Will the next Aspen city manager step forward?
The three finalists who are vying for the city of Aspen’s top administrator position made their mock presentations in front of City Council on Thursday, showing off their communications skills in front of their would-be bosses.
The city manager candidates were asked to find a focus area or priority within the Aspen Area Community Plan, and how they would carry it forward internally within the municipal organization, as well as out to the community.
They all spoke of their leadership styles and how their experience as government administrators would make them the best fit for Aspen’s city manager.
Two candidates, Katie Lewis and Sara Ott, chose to focus on housing within the AACP, while the third applicant, Robb Etnyre, honed in on the Aspen Idea and strengthening communications between the city and the community, as well as civic engagement.
The candidates were working off of the 2012 AACP, which is a guiding principles document that council bases its decisions off of and is due for an update in the next couple of years.
The Aspen Idea is a decades-old way-of-life concept that encompasses mind, body and spirit for those who live and visit here.
“This is an amazing document to read, particularly the Aspen Idea because it is so entrenched in the culture of this community,” Etnyre said. “You so eloquently described how you want to live in this community and what your expectations are of the cultural norms of this community.”
Ott, who has served as interim city manager since January and is the only internal candidate, was more specific with policy initiatives related to internal strategies and programs for affordable housing, along with developer mitigation, potential land-use code changes and ongoing projects.
“I think I can help you here in Aspen move forward with a lot of things,” she said. “I came into the housing world here for Aspen pretty quickly in December of last year and have spent a lot of time trying to assemble a pathway, really to go forward with the energy the new council is bringing to this issue and the dialogue that is happening in the community right now. …
“When we talk about housing, I think we are having a struggle as a community and I think the struggle is around equality, equity and inclusion.”
Lewis, the senior city attorney for the Salt Lake City Corp., took a higher level overview of the housing issues facing Aspen while showing that she has done her homework, citing specific data such as population segments commuting outside of the city’s urban growth boundaries.
She said Aspen is at a tipping point when it comes to affordable housing.
“The reason I picked housing is because it is the thread that seems to tie all the other policies together, so when I looked at your plan as a whole there’s commitment to environment, climate, transit, the community as a whole, diversity, the lifelong Aspenite, and the tie to all of that is how do we house our residents, our workforce, our seasonal workforce, our community from top to bottom?” Lewis said, adding that her approach as a leader is to “listen, test and decide.”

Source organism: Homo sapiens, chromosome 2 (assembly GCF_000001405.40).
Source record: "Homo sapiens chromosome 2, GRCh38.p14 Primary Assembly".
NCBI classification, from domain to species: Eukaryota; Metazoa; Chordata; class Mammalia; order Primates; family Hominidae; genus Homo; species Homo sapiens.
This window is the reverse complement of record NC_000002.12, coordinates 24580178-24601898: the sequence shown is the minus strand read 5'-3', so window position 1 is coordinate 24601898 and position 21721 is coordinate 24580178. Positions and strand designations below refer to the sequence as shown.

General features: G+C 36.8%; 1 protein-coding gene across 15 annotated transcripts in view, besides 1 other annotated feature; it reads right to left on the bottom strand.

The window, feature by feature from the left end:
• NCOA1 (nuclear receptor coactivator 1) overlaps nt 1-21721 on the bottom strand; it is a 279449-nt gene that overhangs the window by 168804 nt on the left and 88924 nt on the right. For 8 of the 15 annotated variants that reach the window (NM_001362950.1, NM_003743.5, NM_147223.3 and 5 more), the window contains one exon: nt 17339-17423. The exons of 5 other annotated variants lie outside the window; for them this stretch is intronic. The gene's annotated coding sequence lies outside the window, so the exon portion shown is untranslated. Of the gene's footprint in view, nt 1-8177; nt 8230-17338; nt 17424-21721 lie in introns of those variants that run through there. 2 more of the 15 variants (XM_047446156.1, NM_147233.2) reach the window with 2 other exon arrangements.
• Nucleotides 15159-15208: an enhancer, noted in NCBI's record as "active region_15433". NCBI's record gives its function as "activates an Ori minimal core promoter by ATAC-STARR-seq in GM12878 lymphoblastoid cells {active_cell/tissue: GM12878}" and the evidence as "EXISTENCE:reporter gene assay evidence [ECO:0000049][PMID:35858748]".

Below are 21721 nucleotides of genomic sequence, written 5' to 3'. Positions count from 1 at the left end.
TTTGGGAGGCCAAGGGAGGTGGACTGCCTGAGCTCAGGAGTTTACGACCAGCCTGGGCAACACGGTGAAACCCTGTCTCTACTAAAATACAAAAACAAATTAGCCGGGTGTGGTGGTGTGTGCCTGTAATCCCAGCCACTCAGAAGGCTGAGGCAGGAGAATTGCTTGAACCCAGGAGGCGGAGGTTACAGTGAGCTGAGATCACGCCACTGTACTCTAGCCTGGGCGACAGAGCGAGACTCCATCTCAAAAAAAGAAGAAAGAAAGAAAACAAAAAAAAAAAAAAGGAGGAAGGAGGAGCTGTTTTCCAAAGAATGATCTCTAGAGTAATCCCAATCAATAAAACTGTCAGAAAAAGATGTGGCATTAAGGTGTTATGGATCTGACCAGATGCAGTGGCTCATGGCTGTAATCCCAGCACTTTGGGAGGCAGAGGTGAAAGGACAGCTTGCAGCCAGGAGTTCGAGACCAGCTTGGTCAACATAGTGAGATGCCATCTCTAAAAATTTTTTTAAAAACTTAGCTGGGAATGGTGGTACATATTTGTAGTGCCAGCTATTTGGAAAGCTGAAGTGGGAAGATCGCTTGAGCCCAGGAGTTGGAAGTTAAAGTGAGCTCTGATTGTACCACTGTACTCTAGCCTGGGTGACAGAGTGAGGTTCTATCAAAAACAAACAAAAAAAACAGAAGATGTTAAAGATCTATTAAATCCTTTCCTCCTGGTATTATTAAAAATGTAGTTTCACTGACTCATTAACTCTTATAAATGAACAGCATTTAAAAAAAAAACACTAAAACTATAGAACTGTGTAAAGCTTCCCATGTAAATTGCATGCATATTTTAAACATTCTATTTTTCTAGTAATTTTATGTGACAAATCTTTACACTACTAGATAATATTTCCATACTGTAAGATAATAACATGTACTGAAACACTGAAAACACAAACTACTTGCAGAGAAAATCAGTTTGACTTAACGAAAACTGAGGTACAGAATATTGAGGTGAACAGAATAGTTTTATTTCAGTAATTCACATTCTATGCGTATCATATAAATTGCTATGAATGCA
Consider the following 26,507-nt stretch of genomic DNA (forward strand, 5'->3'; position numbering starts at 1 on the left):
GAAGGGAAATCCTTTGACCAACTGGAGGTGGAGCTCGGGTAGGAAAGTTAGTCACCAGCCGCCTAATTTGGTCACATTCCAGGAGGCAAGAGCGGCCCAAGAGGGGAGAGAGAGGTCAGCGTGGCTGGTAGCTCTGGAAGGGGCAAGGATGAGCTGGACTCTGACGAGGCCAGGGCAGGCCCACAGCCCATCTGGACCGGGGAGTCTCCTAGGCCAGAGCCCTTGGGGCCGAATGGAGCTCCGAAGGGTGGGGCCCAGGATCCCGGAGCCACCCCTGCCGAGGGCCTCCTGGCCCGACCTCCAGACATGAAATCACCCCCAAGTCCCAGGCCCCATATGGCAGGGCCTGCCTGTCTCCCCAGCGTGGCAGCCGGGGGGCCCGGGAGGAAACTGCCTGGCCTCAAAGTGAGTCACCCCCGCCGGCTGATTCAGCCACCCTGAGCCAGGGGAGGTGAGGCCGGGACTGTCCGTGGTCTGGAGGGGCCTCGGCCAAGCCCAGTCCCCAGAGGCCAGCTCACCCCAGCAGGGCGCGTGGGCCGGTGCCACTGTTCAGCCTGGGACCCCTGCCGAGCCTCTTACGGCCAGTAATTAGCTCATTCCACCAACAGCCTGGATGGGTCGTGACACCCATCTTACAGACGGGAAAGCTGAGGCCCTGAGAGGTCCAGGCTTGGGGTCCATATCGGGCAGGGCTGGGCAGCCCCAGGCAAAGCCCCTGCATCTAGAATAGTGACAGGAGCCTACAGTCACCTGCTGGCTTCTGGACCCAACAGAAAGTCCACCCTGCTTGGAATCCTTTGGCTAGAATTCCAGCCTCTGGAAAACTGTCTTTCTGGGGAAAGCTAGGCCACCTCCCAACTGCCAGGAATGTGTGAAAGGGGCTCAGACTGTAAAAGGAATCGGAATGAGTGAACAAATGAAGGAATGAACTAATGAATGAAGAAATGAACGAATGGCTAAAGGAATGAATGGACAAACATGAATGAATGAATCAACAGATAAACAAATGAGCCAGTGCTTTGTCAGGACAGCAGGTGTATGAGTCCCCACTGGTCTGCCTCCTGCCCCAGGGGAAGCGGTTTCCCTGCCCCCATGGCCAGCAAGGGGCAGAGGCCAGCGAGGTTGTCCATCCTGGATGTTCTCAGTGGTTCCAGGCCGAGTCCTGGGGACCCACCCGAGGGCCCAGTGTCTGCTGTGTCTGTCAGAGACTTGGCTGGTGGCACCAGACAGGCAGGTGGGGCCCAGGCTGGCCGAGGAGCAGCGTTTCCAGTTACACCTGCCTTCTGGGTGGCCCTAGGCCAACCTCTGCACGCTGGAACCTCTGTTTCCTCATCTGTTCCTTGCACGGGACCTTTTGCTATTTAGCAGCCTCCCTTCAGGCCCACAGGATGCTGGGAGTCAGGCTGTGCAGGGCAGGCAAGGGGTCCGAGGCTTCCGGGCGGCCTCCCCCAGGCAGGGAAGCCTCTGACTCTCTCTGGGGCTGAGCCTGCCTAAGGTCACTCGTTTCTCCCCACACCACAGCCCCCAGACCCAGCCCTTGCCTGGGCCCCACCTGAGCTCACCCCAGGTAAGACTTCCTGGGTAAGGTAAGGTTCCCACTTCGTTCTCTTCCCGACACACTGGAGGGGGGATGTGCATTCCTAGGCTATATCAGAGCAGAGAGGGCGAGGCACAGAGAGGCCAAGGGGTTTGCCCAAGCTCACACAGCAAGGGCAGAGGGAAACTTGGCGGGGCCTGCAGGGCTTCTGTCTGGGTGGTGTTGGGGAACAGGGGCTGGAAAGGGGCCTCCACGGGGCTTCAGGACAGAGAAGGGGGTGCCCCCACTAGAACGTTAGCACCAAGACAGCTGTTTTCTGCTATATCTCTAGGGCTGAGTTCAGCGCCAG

Etnyre, the general manager and CEO of Tahoe Donner in Truckee, California, zeroed in on the results of the city’s 2018 citizen survey.
He picked up on residents’ increasing dissatisfaction with how the municipal government communicates with them about major issues, and the job the city does matching expenditures to community priorities.
He offered solutions and strategies on how to close the communication gap.
In their introductions, the candidates offered insights into why they are interested in working in the public sector and specifically Aspen.
Lewis told council that as native Coloradan, she is ready to return to her home state, particularly because her parents, along with her brother, live in Carbondale.
She moved to Utah to be a river guide and ski, and eventually got her law degree at the University of Utah and started working in the municipal sector.
Ott took the job as Aspen assistant city manager in 2017, moving here from Ohio where she was the township administrator for three counties.
She has two children in the local school system and has said in the past that she plans to raise them in Aspen through their formative years.
Etnyre, who has been the general manager and CEO of one of the largest homeowner association resorts in the country, is interested in the Aspen job because it would be a natural progression in his career and in a great place; his contract with Tahoe Donner is up in a couple of years.
The candidates also spent Thursday interviewing in front of a leadership panel made up of city staffers who report directly to the city manager, as well as a community panel comprised of four individuals.
The candidates also made themselves available for a meet-and-greet session with members of the public Thursday afternoon.
With just a handful of members of the public in the community room at the Aspen police station, along with city staff and the press, the finalists gave short remarks before mingling with people and answering their questions.
Council will meet in executive session Friday to interview the applicants separately.
Another executive session is scheduled for Aug. 13 so council can discuss the merits of the candidates, weigh feedback from the community and determine the next steps in the hiring process.
The deadline for comments is 5 p.m. Sunday. The public also can submit comments in person at a drop-off box that will be located in City Hall at the finance desk Friday.
A total of 64 people applied for the job through the recruitment firm Peckham & McKenney, which the city hired for $25,000 to find the right candidate to fill the city’s top administrative job after Steve Barwick was forced out at the beginning of the year.
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